The impressions and experience of this nationwide catastrophe soak into everyone and everything. I honestly cannot imagine what it’s like for the volunteer firefighters and communities directly affected and caught in the thick of the fires. Many of us have seen phone footage of the firestorms approaching with terrifying force and literally tearing the air apart. The sound  is especially shocking: roaring balls of fire, crackling trees and scrub, the howling airspace; against a backdrop of sirens, shouts and screams.

The animals. Where do I begin? How can I succinctly or accurately sum up the impact?

I can’t. It’s utterly heartbreaking.

It’s an ecological apocalypse, with the full-scale not known for a long time; maybe we won’t ever know. For so many of us, the sound of our precious and unique Australian wildlife characterises our country. It tells us about our environment – sometimes it’s raucous and lively; increasingly it’s falling silent. Other times, it’s more oblique and disturbing.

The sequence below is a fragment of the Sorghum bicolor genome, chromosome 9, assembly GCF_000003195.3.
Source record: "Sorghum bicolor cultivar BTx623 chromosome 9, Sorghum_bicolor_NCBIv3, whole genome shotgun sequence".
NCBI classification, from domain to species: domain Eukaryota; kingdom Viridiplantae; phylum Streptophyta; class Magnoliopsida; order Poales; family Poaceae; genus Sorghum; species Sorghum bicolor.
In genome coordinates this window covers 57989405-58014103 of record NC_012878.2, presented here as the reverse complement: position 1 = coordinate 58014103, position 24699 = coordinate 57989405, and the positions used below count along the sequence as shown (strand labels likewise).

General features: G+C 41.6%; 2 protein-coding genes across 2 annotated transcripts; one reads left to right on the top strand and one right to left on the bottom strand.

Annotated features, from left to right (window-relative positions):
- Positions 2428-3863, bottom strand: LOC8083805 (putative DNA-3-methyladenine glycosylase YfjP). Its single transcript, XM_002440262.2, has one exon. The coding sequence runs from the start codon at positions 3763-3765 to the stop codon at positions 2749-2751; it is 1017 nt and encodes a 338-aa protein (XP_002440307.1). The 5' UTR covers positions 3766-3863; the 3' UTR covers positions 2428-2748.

The Australian Magpie’s miraculous calls are ubiquitous throughout Australia, so it was especially disarming to hear one mimicking the siren of a fire engine. It is, at once a testament to the parlous state of our corner of the world, as well as the uniqueness of the creatures that we live amongst.

I’m going to shortly close out this post. It’s quite a diversion from previous instalments, but honestly there is nothing else I can bring myself to write about presently. I’ve long  been fearful of the future of my country and the rest of the planet, but these recent events have significantly rammed it home. At the beginning of a new decade, Australia is (another) ground zero for the climate emergency.

This disaster will linger for years and it will take a great deal to restore and build resilience.

I have listed charities and fundraisers below that readers can donate to:

Kangaroo Island Mayoral Relief and Recovery Fund

South Australia bushfire relief fund

South Australia Animal Fauna Rescue